Combine one part nervous traders, one part Greek crisis and one part trader error. Stir in one part central bank complacency. Bring to boil. Panic.

That combination produced one of the wildest days ever in financial markets, with the Dow Jones Industrial Average, at one point, down almost 1,000 points while the euro sank to its lowest level in more than a year. There were substantial declines in emerging markets, whose economies had seemed to be booming, and in developed markets fearful of renewed recessions.

Even though a substantial part of the worst plunge appeared to be linked to a trader error -- one $40 stock fell for a time to one penny -- prices had fallen around the world even before such mistakes began to happen.

It appears that investors are again growing more hesitant to own assets like stocks and bonds, particularly since many now cost far more than they did only a few months ago. Another sharp retrenchment by investors, consumers and businesses could threaten the current global recovery by choking off financing and new orders for companies.

For much of the past 14 months, the prices of risky assets around the world have been rising rapidly. That recovery, from lows reached in March 2009 amid talk of a new Great Depression, both reflected and encouraged a revival in economic activity. Manufacturers in most countries this week reported rapidly growing order books.

Eyes on Europe

The most recent recession was made in the United States, and to a large extent it was unmade here as well. If it was the subprime mortgage market and other credit excesses that sent markets reeling, it was also a willingness of the U.S. government, including the Federal Reserve Board, to plow in money when fears were at their highest that helped to bring those markets and economic activity back.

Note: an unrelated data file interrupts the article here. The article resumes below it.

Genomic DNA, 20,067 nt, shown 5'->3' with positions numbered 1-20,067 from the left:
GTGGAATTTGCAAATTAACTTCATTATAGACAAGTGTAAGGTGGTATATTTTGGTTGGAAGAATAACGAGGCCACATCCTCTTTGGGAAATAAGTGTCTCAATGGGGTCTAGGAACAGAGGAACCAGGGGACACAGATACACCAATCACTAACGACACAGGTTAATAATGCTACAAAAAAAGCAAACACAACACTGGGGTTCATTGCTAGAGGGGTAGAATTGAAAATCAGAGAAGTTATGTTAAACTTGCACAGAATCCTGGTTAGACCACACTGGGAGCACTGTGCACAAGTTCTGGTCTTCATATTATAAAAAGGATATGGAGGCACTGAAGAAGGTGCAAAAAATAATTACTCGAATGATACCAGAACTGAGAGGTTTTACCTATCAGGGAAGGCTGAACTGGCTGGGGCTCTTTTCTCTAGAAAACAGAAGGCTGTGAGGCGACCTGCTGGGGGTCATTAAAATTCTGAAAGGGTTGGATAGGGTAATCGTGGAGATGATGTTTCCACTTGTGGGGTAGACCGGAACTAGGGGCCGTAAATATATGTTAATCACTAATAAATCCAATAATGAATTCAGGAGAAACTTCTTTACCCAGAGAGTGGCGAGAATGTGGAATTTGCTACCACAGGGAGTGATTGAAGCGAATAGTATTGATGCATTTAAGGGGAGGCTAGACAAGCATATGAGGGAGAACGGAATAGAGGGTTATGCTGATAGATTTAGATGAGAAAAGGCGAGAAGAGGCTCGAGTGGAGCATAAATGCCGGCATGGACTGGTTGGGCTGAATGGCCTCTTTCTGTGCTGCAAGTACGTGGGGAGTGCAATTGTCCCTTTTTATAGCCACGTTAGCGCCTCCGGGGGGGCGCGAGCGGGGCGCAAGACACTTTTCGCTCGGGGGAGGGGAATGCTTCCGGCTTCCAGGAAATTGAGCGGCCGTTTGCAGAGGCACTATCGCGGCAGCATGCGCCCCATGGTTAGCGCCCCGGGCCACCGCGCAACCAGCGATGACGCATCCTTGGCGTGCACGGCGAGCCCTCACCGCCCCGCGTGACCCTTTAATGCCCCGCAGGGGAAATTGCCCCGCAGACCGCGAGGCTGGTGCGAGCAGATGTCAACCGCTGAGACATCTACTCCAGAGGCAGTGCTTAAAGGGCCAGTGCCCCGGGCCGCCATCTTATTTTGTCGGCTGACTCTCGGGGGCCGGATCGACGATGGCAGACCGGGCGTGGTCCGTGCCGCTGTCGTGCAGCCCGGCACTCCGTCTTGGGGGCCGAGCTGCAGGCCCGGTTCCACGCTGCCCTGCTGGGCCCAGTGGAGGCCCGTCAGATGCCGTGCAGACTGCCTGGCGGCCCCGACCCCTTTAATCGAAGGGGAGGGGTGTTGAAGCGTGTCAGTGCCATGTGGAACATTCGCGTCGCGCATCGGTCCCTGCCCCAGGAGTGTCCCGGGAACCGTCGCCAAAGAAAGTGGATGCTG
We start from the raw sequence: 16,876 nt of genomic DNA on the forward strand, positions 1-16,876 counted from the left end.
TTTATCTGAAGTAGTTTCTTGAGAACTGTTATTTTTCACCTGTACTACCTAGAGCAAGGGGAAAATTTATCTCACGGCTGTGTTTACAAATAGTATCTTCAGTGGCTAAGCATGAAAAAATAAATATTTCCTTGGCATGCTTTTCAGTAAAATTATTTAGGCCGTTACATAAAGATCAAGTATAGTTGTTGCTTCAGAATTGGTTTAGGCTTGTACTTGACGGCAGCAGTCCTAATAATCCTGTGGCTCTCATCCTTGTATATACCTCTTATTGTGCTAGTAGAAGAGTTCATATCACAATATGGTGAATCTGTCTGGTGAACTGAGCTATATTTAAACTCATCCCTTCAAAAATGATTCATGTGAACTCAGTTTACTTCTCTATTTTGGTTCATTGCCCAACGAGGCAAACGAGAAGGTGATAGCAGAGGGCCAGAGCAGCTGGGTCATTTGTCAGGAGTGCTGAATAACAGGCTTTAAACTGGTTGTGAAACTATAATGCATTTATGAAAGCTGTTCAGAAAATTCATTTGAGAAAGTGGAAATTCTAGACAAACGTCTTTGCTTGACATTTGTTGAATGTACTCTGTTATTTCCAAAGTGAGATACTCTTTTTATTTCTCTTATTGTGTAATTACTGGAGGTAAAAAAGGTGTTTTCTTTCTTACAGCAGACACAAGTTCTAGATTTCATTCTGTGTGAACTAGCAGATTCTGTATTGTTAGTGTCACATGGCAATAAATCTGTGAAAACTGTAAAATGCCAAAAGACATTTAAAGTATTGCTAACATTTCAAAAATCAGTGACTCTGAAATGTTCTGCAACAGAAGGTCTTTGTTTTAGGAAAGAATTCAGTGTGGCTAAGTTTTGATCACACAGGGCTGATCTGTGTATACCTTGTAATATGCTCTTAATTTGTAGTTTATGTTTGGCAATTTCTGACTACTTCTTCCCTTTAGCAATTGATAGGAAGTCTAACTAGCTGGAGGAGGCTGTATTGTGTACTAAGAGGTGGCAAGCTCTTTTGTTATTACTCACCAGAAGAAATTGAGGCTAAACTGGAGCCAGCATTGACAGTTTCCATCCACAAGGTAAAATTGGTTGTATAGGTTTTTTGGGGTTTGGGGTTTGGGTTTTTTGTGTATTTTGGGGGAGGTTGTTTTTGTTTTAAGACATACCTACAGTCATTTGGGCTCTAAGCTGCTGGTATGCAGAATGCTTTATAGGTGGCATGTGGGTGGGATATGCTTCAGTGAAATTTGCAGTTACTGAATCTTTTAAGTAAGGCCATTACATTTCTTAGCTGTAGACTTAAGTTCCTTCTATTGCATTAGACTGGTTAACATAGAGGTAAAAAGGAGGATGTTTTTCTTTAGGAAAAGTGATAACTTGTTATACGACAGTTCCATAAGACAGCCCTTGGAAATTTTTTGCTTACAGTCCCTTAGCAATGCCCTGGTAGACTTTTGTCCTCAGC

For the past several months, worries have been alternately rising and receding that the next crisis would be made in Europe, where Greece has faced the possibility of default. Europe and the International Monetary Fund have announced plans for a bailout, but there have also been riots in Greece amid anger over the steep budget cuts being forced on the country.

On Thursday, Jean-Claude Trichet, the president of the European Central Bank, said that the bank's governing council had not discussed the possibility of buying government bonds. That was taken as a disappointment by some traders, who had hoped the central bank would follow the Fed's lead in spreading liquidity.

Instead, fears are growing that Europe will follow the pattern laid down by the U.S. government in 2007, when officials delayed taking the bold action that finally did stop the panic.

The height of panic on Thursday was reached shortly after lunchtime in the United States. First some currencies began to fall rapidly, with the euro suffering especially against the Japanese yen.

That could have been an indication that some large traders were unwinding positions. It has been popular to borrow yen at low interest rates and then use the money to speculate in higher yielding assets denominated in other currencies. Anyone unwinding such a trade would buy yen to repay the loan.

Appeared to be collapsing

Then, within a few minutes, the U.S. stock market appeared to be collapsing. Some of the decline was real, but another part of it was simply trading gone awry.

Temporary plunges in the price of Procter & Gamble and 3M cost the Dow about 300 points, and appeared to be the result of errors, not intentional sell orders. Similarly, Accenture, a large consulting firm, fell from more than $40 a share to one penny.